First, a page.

January 28, 2015

What about the moral responsibility of telling the whole truth about Greece’s debts?

Sir, Martin Wolf writes: ”Done correctly, debt reduction would benefit Greece and the rest of the Eurozone... Unfortunately, reaching such an agreement may be impossible… moralistic propositions in particular get in the way…[one being] that the Greeks borrowed the money and so are duty bound to pay it back, how ever much it costs them… The truth, however, is that creditors have a moral responsibility to lend wisely. If they fail to do due diligence on their borrowers, they deserve what is going to happen” “Greek debt and a default of statesmanship” January 28.

The problem with that is that it does not contain “the whole truth and nothing but the truth.” Had it not been for the fact that European regulators allowed banks to hold little or even zero equity against loans to sovereigns, like Greece; which tempted banks with extraordinary expected risk-adjusted returns on equity when lending to sovereigns, like to Greece, then banks would never ever have lent so much money to Greece.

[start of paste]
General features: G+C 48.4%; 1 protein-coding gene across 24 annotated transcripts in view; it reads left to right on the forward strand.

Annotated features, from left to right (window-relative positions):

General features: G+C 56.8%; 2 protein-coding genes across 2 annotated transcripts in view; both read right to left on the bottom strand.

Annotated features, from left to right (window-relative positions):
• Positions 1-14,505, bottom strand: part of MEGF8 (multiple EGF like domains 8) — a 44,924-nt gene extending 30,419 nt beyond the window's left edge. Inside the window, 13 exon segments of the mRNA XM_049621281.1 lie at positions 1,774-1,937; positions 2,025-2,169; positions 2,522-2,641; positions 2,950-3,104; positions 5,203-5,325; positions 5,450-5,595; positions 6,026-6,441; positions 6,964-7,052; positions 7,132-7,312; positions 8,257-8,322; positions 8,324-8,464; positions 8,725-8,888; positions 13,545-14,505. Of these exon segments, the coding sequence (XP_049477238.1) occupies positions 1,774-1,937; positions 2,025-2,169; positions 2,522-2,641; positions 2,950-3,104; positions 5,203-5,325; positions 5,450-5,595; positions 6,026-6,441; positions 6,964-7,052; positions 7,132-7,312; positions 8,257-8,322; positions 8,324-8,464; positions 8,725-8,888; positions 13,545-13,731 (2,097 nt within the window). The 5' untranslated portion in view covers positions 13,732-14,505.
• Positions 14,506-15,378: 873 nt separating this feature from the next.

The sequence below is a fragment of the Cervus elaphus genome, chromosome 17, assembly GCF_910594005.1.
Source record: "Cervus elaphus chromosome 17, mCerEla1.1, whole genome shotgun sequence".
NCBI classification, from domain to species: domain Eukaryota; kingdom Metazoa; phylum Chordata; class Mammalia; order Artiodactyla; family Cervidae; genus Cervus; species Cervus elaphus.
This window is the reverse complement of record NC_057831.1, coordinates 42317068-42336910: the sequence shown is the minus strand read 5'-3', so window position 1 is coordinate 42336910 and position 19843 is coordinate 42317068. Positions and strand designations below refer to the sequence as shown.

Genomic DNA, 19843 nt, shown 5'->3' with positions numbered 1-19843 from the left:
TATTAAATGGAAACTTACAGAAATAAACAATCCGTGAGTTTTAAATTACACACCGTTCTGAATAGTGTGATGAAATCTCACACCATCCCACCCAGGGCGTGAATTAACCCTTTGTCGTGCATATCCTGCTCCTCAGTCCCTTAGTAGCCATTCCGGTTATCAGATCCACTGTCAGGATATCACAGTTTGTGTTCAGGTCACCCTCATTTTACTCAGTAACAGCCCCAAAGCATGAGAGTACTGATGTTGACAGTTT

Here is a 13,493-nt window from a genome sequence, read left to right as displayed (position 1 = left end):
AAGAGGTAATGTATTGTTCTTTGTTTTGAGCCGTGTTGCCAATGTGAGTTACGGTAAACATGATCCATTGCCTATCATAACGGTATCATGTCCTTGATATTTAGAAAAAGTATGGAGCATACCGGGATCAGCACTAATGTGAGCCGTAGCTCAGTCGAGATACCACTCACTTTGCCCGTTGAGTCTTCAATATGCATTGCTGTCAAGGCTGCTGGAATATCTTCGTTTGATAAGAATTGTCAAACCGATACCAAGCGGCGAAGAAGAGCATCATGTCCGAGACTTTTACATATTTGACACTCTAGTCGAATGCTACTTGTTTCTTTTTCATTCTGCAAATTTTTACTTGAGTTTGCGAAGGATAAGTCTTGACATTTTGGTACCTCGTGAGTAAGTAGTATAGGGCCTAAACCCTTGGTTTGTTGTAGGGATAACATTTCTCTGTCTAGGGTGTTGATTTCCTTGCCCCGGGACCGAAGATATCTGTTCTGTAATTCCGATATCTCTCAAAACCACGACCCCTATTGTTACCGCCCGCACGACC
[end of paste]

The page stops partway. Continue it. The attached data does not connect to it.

What about the moral responsibility of bank regulators of not distorting the allocation of bank credit? What about the moral responsibility of journalists of telling it like it is?

I am sure that if this truth really comes out Greece’s debt problem could be looked at in a much more understanding light… and perhaps would allow Greece, in a first stage, to restructure all its debts in terms appropriate to the risk-profile regulators held it to fit… something like that of Germany’s.

What would Greece’s debt profile look like if it received terms like 30 years at 1 percent?